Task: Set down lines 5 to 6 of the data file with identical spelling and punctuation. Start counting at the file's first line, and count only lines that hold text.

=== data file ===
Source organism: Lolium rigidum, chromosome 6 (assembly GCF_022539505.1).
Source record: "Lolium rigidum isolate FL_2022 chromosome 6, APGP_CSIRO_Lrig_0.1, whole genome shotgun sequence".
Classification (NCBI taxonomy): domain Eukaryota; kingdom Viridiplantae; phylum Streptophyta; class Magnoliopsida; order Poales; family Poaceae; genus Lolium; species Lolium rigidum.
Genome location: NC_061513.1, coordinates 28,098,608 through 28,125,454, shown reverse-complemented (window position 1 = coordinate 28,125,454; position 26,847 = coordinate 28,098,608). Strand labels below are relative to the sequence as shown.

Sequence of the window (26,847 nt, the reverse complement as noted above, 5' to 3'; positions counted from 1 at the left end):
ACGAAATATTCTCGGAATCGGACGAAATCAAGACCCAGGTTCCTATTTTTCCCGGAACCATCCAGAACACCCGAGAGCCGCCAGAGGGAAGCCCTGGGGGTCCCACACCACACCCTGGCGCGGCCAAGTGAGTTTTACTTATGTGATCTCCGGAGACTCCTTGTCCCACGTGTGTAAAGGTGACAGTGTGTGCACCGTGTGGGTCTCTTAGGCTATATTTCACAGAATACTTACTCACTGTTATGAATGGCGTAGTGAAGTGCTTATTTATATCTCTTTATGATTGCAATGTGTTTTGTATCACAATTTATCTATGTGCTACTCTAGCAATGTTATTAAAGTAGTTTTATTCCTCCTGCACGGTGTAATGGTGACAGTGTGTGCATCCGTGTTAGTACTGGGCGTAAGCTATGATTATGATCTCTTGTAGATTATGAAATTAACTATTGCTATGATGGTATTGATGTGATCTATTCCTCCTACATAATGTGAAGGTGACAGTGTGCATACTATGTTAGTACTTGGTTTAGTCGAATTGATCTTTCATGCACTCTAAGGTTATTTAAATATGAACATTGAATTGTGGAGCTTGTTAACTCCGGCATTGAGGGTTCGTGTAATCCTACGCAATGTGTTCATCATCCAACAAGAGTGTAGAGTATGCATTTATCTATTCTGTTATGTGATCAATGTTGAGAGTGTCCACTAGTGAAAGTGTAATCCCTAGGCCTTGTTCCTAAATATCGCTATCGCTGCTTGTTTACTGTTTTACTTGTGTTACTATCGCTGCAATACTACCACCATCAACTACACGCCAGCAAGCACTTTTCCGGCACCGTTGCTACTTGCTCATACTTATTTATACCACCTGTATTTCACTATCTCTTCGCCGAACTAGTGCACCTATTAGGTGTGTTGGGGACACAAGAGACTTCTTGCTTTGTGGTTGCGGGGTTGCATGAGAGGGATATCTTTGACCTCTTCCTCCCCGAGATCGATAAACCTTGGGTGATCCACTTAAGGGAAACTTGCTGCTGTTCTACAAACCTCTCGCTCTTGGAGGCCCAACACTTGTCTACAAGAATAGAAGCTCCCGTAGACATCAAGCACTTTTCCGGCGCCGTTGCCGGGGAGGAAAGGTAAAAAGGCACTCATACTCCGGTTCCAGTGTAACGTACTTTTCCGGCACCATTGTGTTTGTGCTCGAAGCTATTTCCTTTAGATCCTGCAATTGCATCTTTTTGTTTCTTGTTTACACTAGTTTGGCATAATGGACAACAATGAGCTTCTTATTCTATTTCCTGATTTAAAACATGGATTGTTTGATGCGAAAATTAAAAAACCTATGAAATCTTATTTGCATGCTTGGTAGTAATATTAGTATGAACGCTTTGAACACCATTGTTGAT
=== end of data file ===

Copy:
Sequence of the window (26,847 nt, the reverse complement as noted above, 5' to 3'; positions counted from 1 at the left end):
ACGAAATATTCTCGGAATCGGACGAAATCAAGACCCAGGTTCCTATTTTTCCCGGAACCATCCAGAACACCCGAGAGCCGCCAGAGGGAAGCCCTGGGGGTCCCACACCACACCCTGGCGCGGCCAAGTGAGTTTTACTTATGTGATCTCCGGAGACTCCTTGTCCCACGTGTGTAAAGGTGACAGTGTGTGCACCGTGTGGGTCTCTTAGGCTATATTTCACAGAATACTTACTCACTGTTATGAATGGCGTAGTGAAGTGCTTATTTATATCTCTTTATGATTGCAATGTGTTTTGTATCACAATTTATCTATGTGCTACTCTAGCAATGTTATTAAAGTAGTTTTATTCCTCCTGCACGGTGTAATGGTGACAGTGTGTGCATCCGTGTTAGTACTGGGCGTAAGCTATGATTATGATCTCTTGTAGATTATGAAATTAACTATTGCTATGATGGTATTGATGTGATCTATTCCTCCTACATAATGTGAAGGTGACAGTGTGCATACTATGTTAGTACTTGGTTTAGTCGAATTGATCTTTCATGCACTCTAAGGTTATTTAAATATGAACATTGAATTGTGGAGCTTGTTAACTCCGGCATTGAGGGTTCGTGTAATCCTACGCAATGTGTTCATCATCCAACAAGAGTGTAGAGTATGCATTTATCTATTCTGTTATGTGATCAATGTTGAGAGTGTCCACTAGTGAAAGTGTAATCCCTAGGCCTTGTTCCTAAATATCGCTATCGCTGCTTGTTTACTGTTTTACTTGTGTTACTATCGCTGCAATACTACCACCATCAACTACACGCCAGCAAGCACTTTTCCGGCACCGTTGCTACTTGCTCATACTTATTTATACCACCTGTATTTCACTATCTCTTCGCCGAACTAGTGCACCTATTAGGTGTGTTGGGGACACAAGAGACTTCTTGCTTTGTGGTTGCGGGGTTGCATGAGAGGGATATCTTTGACCTCTTCCTCCCCGAGATCGATAAACCTTGGGTGATCCACTTAAGGGAAACTTGCTGCTGTTCTACAAACCTCTCGCTCTTGGAGGCCCAACACTTGTCTACAAGAATAGAAGCTCCCGTAGACATCAAGCACTTTTCCGGCGCCGTTGCCGGGGAGGAAAGGTAAAAAGGCACTCATACTCCGGTTCCAGTGTAACGTACTTTTCCGGCACCATTGTGTTTGTGCTCGAAGCTATTTCCTTTAGATCCTGCAATTGCATCTTTTTGTTTCTTGTTTACACTAGTTTGGCATAATGGACAACAATGAGCTTCTTATTCTATTTCCTGATTTAAAACATGGATTGTTTGATGCGAAAATTAAAAAACCTATGAAATCTTATTTGCATGCTTGGTAGTAATATTAGTATGAACGCTTTGAACACCATTGTTGAT